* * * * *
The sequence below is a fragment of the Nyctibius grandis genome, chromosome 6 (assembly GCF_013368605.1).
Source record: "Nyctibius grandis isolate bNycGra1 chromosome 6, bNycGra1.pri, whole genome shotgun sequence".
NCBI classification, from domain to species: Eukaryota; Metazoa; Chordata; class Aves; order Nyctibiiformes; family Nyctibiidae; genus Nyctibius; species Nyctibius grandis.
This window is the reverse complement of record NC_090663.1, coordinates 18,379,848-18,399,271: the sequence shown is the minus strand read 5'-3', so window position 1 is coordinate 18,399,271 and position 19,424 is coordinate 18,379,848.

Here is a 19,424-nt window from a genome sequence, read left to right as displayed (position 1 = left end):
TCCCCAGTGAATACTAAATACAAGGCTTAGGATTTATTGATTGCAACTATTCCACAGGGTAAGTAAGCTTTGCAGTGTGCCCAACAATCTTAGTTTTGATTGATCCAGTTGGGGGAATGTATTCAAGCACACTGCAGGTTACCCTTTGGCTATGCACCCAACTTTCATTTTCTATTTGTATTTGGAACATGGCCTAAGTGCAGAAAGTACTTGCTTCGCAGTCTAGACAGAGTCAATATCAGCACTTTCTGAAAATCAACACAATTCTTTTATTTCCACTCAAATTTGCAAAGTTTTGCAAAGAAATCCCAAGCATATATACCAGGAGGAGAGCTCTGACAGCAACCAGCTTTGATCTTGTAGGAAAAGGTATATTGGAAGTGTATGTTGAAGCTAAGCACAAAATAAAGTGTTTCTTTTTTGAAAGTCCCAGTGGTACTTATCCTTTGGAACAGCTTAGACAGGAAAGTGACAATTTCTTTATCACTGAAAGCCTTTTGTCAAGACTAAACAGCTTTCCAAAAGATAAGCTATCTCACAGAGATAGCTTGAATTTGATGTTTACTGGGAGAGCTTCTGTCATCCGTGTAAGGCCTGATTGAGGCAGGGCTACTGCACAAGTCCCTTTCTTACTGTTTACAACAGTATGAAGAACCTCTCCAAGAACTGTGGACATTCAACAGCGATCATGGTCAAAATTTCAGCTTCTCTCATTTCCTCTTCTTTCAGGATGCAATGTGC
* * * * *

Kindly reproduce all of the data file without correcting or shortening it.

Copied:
The sequence below is a fragment of the Nyctibius grandis genome, chromosome 6 (assembly GCF_013368605.1).
Source record: "Nyctibius grandis isolate bNycGra1 chromosome 6, bNycGra1.pri, whole genome shotgun sequence".
NCBI classification, from domain to species: Eukaryota; Metazoa; Chordata; class Aves; order Nyctibiiformes; family Nyctibiidae; genus Nyctibius; species Nyctibius grandis.
This window is the reverse complement of record NC_090663.1, coordinates 18,379,848-18,399,271: the sequence shown is the minus strand read 5'-3', so window position 1 is coordinate 18,399,271 and position 19,424 is coordinate 18,379,848.

Here is a 19,424-nt window from a genome sequence, read left to right as displayed (position 1 = left end):
TCCCCAGTGAATACTAAATACAAGGCTTAGGATTTATTGATTGCAACTATTCCACAGGGTAAGTAAGCTTTGCAGTGTGCCCAACAATCTTAGTTTTGATTGATCCAGTTGGGGGAATGTATTCAAGCACACTGCAGGTTACCCTTTGGCTATGCACCCAACTTTCATTTTCTATTTGTATTTGGAACATGGCCTAAGTGCAGAAAGTACTTGCTTCGCAGTCTAGACAGAGTCAATATCAGCACTTTCTGAAAATCAACACAATTCTTTTATTTCCACTCAAATTTGCAAAGTTTTGCAAAGAAATCCCAAGCATATATACCAGGAGGAGAGCTCTGACAGCAACCAGCTTTGATCTTGTAGGAAAAGGTATATTGGAAGTGTATGTTGAAGCTAAGCACAAAATAAAGTGTTTCTTTTTTGAAAGTCCCAGTGGTACTTATCCTTTGGAACAGCTTAGACAGGAAAGTGACAATTTCTTTATCACTGAAAGCCTTTTGTCAAGACTAAACAGCTTTCCAAAAGATAAGCTATCTCACAGAGATAGCTTGAATTTGATGTTTACTGGGAGAGCTTCTGTCATCCGTGTAAGGCCTGATTGAGGCAGGGCTACTGCACAAGTCCCTTTCTTACTGTTTACAACAGTATGAAGAACCTCTCCAAGAACTGTGGACATTCAACAGCGATCATGGTCAAAATTTCAGCTTCTCTCATTTCCTCTTCTTTCAGGATGCAATGTGC